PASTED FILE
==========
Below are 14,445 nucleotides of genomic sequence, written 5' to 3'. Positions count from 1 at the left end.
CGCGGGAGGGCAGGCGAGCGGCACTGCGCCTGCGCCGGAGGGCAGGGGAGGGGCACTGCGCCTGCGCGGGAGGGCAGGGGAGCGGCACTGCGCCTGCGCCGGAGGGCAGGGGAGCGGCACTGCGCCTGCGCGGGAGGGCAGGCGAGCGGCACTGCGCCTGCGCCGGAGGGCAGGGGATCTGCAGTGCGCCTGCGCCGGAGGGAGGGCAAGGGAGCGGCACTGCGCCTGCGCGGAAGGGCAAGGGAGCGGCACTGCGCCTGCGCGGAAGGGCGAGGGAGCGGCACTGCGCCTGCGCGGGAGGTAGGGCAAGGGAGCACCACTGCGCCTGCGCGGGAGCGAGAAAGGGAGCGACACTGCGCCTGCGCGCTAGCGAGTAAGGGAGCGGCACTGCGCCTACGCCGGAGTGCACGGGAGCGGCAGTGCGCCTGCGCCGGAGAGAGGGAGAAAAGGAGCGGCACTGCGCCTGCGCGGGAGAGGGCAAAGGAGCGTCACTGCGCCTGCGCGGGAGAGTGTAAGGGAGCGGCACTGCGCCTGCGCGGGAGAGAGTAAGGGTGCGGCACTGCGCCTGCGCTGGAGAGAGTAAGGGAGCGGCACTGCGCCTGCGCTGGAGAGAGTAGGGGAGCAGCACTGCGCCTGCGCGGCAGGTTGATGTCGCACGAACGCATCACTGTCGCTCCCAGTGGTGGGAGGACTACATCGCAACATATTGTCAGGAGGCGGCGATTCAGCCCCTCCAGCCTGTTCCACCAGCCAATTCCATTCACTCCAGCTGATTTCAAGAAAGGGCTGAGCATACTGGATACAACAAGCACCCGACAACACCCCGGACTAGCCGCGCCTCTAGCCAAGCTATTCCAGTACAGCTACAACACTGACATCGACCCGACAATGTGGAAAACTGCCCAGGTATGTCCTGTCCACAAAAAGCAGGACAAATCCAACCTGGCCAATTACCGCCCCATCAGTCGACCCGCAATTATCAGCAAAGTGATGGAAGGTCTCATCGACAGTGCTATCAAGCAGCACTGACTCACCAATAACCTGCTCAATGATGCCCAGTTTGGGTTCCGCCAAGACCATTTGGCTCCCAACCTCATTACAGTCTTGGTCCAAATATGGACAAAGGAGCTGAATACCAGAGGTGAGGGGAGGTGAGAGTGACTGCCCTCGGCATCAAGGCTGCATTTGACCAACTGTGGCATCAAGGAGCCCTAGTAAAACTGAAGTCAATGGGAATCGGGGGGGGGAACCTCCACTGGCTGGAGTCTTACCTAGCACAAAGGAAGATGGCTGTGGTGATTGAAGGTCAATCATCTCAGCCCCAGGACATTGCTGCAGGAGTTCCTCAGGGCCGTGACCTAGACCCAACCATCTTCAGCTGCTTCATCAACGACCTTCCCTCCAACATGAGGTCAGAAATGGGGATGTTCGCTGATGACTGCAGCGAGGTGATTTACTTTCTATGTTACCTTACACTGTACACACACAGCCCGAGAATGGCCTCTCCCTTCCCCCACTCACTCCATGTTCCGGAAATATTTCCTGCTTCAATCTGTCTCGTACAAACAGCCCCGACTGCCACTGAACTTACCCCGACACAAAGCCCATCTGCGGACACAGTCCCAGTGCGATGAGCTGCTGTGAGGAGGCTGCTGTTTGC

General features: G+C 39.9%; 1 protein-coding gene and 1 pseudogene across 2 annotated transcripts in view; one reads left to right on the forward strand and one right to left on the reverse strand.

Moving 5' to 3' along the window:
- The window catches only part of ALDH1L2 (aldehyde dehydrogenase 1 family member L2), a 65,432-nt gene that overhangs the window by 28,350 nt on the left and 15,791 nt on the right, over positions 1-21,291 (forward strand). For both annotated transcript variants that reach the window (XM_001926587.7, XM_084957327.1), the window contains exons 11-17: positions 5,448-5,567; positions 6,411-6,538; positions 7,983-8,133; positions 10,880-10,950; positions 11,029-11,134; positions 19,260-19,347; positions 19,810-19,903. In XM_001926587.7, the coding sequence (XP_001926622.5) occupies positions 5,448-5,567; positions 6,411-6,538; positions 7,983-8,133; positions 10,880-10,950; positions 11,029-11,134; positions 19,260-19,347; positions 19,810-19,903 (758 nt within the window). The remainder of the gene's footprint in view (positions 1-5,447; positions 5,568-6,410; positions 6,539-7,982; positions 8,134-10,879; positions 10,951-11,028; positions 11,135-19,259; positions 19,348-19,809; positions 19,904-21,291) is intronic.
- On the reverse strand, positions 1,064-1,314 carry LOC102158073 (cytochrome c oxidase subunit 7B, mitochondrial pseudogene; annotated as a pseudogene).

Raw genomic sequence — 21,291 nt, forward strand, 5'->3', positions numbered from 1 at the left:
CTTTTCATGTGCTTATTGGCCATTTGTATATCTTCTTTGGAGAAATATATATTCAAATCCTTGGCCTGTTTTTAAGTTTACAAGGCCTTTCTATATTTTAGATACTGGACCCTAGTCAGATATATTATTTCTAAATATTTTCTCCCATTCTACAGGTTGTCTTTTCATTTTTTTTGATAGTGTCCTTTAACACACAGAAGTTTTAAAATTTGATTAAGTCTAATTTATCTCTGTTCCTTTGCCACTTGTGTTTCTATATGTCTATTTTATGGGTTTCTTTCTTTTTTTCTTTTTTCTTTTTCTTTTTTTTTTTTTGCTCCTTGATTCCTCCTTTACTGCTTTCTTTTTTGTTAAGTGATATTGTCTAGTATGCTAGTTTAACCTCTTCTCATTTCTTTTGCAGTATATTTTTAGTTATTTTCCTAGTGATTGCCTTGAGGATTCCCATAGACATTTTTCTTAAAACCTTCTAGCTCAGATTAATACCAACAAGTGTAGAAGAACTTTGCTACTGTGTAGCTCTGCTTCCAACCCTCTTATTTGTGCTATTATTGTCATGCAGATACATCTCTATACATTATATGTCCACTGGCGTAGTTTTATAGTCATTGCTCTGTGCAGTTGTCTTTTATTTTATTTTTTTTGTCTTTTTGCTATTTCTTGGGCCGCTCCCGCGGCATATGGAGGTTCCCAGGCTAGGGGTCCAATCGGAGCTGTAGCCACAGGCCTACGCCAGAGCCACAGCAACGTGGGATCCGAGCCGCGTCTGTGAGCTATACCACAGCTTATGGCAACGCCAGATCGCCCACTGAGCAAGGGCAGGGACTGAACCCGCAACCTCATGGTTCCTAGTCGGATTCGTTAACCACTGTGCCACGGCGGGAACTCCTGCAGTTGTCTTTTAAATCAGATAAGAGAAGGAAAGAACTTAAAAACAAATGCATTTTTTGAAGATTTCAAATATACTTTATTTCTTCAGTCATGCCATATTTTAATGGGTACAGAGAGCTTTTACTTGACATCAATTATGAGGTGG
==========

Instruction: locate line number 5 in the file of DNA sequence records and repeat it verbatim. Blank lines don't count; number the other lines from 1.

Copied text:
- The window catches only part of ALDH1L2 (aldehyde dehydrogenase 1 family member L2), a 65,432-nt gene that overhangs the window by 28,350 nt on the left and 15,791 nt on the right, over positions 1-21,291 (forward strand). For both annotated transcript variants that reach the window (XM_001926587.7, XM_084957327.1), the window contains exons 11-17: positions 5,448-5,567; positions 6,411-6,538; positions 7,983-8,133; positions 10,880-10,950; positions 11,029-11,134; positions 19,260-19,347; positions 19,810-19,903. In XM_001926587.7, the coding sequence (XP_001926622.5) occupies positions 5,448-5,567; positions 6,411-6,538; positions 7,983-8,133; positions 10,880-10,950; positions 11,029-11,134; positions 19,260-19,347; positions 19,810-19,903 (758 nt within the window). The remainder of the gene's footprint in view (positions 1-5,447; positions 5,568-6,410; positions 6,539-7,982; positions 8,134-10,879; positions 10,951-11,028; positions 11,135-19,259; positions 19,348-19,809; positions 19,904-21,291) is intronic.